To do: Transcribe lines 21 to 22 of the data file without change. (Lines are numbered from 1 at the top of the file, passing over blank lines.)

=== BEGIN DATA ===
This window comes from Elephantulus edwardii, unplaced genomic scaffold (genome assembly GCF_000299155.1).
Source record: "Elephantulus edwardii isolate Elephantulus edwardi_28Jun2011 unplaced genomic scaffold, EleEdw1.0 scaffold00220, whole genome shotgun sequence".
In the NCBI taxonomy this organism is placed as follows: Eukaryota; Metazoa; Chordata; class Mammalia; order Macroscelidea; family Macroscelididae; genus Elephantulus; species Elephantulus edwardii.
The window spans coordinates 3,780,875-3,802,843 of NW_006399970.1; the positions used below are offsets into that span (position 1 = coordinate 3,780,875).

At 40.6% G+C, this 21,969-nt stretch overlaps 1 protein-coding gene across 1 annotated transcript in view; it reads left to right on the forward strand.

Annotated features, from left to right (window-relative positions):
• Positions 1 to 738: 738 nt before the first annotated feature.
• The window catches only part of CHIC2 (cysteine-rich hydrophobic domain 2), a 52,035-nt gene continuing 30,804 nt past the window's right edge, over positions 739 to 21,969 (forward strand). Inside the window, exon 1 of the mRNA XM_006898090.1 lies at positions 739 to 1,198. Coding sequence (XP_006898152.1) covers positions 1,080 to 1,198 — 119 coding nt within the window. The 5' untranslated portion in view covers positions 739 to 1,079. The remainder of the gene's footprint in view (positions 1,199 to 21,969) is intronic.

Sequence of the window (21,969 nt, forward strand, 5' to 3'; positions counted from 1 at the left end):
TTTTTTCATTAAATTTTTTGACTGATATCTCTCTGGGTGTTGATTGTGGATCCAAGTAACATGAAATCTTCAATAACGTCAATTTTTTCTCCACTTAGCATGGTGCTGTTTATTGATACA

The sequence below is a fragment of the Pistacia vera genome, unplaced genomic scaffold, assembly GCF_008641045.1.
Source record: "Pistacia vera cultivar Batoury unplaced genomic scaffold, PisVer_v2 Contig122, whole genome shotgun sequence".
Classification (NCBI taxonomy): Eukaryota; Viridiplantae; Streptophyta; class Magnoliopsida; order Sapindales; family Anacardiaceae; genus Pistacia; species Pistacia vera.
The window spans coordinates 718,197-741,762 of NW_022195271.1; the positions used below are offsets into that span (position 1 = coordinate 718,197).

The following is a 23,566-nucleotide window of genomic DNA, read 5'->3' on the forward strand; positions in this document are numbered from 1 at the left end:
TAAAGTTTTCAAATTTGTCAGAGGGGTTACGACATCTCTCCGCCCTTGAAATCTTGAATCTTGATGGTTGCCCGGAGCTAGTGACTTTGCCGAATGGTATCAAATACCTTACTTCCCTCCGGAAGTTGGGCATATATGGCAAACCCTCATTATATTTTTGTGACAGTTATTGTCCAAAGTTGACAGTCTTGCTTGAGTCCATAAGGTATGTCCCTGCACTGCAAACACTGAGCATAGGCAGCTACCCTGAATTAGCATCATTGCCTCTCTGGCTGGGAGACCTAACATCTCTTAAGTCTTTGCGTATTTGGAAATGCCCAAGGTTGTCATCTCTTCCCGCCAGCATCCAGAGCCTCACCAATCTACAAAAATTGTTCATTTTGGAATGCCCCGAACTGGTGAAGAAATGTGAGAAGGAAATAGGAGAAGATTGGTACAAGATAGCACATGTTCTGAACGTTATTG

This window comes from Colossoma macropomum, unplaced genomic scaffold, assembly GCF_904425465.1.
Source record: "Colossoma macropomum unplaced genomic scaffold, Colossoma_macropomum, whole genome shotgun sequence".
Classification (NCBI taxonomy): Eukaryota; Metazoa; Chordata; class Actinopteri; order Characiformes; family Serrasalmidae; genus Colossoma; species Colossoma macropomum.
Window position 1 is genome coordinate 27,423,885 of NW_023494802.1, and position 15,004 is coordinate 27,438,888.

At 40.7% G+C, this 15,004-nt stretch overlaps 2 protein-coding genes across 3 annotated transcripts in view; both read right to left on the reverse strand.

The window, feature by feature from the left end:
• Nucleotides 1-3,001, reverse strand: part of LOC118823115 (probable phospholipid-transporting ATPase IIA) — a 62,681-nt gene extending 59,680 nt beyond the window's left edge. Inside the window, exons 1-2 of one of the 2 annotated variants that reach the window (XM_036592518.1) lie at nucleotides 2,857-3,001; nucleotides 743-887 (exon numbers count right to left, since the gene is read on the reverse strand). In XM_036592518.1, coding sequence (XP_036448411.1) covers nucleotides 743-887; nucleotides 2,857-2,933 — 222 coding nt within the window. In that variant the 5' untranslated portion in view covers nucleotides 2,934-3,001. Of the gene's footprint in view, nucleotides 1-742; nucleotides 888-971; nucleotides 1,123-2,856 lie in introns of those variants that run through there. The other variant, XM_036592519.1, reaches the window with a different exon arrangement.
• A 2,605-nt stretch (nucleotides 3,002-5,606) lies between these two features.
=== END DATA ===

At 40.7% G+C, this 15,004-nt stretch overlaps 2 protein-coding genes across 3 annotated transcripts in view; both read right to left on the reverse strand.

The window, feature by feature from the left end: